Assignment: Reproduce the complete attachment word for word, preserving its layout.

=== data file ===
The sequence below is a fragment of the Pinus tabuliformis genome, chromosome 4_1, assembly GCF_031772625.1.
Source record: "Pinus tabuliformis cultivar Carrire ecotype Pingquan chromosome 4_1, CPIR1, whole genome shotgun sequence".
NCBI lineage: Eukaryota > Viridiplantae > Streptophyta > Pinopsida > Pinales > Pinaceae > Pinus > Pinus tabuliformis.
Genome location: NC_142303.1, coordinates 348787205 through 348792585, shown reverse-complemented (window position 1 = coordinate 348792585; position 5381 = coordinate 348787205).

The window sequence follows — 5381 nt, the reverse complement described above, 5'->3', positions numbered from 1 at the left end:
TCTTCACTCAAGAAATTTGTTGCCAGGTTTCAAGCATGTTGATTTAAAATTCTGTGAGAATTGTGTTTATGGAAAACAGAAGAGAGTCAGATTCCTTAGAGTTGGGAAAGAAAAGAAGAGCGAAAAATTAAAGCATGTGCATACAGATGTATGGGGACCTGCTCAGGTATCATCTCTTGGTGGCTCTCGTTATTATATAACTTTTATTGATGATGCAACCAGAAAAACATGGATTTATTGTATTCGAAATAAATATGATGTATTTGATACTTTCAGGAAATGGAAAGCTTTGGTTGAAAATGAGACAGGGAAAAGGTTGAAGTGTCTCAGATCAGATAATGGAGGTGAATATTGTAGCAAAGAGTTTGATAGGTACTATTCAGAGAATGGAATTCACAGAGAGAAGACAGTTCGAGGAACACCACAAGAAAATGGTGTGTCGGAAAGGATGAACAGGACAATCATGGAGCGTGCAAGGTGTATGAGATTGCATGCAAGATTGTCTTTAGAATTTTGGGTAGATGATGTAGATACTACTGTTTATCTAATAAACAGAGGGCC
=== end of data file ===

The sequence below is a fragment of the Pinus tabuliformis genome, chromosome 4_1, assembly GCF_031772625.1.
Source record: "Pinus tabuliformis cultivar Carrire ecotype Pingquan chromosome 4_1, CPIR1, whole genome shotgun sequence".
NCBI lineage: Eukaryota > Viridiplantae > Streptophyta > Pinopsida > Pinales > Pinaceae > Pinus > Pinus tabuliformis.
Genome location: NC_142303.1, coordinates 348787205 through 348792585, shown reverse-complemented (window position 1 = coordinate 348792585; position 5381 = coordinate 348787205).

The window sequence follows — 5381 nt, the reverse complement described above, 5'->3', positions numbered from 1 at the left end:
TCTTCACTCAAGAAATTTGTTGCCAGGTTTCAAGCATGTTGATTTAAAATTCTGTGAGAATTGTGTTTATGGAAAACAGAAGAGAGTCAGATTCCTTAGAGTTGGGAAAGAAAAGAAGAGCGAAAAATTAAAGCATGTGCATACAGATGTATGGGGACCTGCTCAGGTATCATCTCTTGGTGGCTCTCGTTATTATATAACTTTTATTGATGATGCAACCAGAAAAACATGGATTTATTGTATTCGAAATAAATATGATGTATTTGATACTTTCAGGAAATGGAAAGCTTTGGTTGAAAATGAGACAGGGAAAAGGTTGAAGTGTCTCAGATCAGATAATGGAGGTGAATATTGTAGCAAAGAGTTTGATAGGTACTATTCAGAGAATGGAATTCACAGAGAGAAGACAGTTCGAGGAACACCACAAGAAAATGGTGTGTCGGAAAGGATGAACAGGACAATCATGGAGCGTGCAAGGTGTATGAGATTGCATGCAAGATTGTCTTTAGAATTTTGGGTAGATGATGTAGATACTACTGTTTATCTAATAAACAGAGGGCC